Amazon woman

Damn you, Amazon. Damn your ease of use, especially with only one hand on a smart phone. Damn your wide range of enticingly named and reviewed books. And damn you for your One Click, financially fatal, way of purchasing.

Amazon, in short, you are leading me to financial ruin in the early hours of the morning while feeding bimp. By purchasing kindle edition books that I don’t have a hope in hells chance of ever actually having time to read. But they sound soooooo lovely. And I’m a book addict, with a sleepless bump, a wifi connection and a smart phone.

I’m doomed.

First day back

Sorry for the lack of posts. I’ve been contemplating my return to work and then actually returning to work so its been a tough few days.

And by actually returning to full time work, the number of posts I write is going to reduce, simply through lack of time.

I’ve still so much to talk about though so fear not, its not going to stop completely.

Thank you to everyone who got in contact to say good luck. Day one done.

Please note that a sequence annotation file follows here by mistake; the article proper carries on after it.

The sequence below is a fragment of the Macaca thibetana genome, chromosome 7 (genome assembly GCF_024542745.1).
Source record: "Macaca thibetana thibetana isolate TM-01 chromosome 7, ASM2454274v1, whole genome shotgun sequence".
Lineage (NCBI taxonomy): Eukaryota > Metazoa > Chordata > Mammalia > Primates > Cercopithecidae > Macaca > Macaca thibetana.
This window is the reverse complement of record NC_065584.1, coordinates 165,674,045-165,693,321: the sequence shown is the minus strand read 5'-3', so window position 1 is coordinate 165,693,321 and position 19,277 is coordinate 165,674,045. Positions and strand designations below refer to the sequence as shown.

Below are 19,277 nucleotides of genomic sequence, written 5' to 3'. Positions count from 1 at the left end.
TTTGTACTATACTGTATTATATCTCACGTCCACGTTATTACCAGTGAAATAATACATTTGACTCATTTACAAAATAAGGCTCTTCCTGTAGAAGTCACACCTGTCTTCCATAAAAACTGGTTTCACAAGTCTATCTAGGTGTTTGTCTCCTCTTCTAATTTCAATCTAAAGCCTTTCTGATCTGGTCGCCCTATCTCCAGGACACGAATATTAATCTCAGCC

This link is an interesting take on the psychological issues affecting children, specifically ADHD. I don’t specifically adhere to the way the French or the Americans raise their children- there are fantastic points in both countries styles.
French vs American diagnoses

Points I was surprised at…

US children have a 1 in 10 chance of being diagnosed with ADHD; as compared with 1 in 200 French children.

Food Reaction and Social background is as important to French diagnoses as psychobiology.

The emphasis the US puts on psychotherapy in their adult life is apparently not carried through to childhood diagnoses. (I’m happy to be disproved with this).

The French use the Cry it Out method which has in other studies (such as one done by Harvard University) been found to be detrimental to children in the longer term and significantly distressing to them in the short term. Is this a societal difference?

Your thoughts?


This time last year, I was heavily pregnant. With the holiday season rapidly approaching. One of the benefits of being pregnant is looking forward to a whole two weeks of partys, work ‘do’s’, christmas drinks and watching the New Year’s Eve bells toll without one iota of alcohol. Awesome.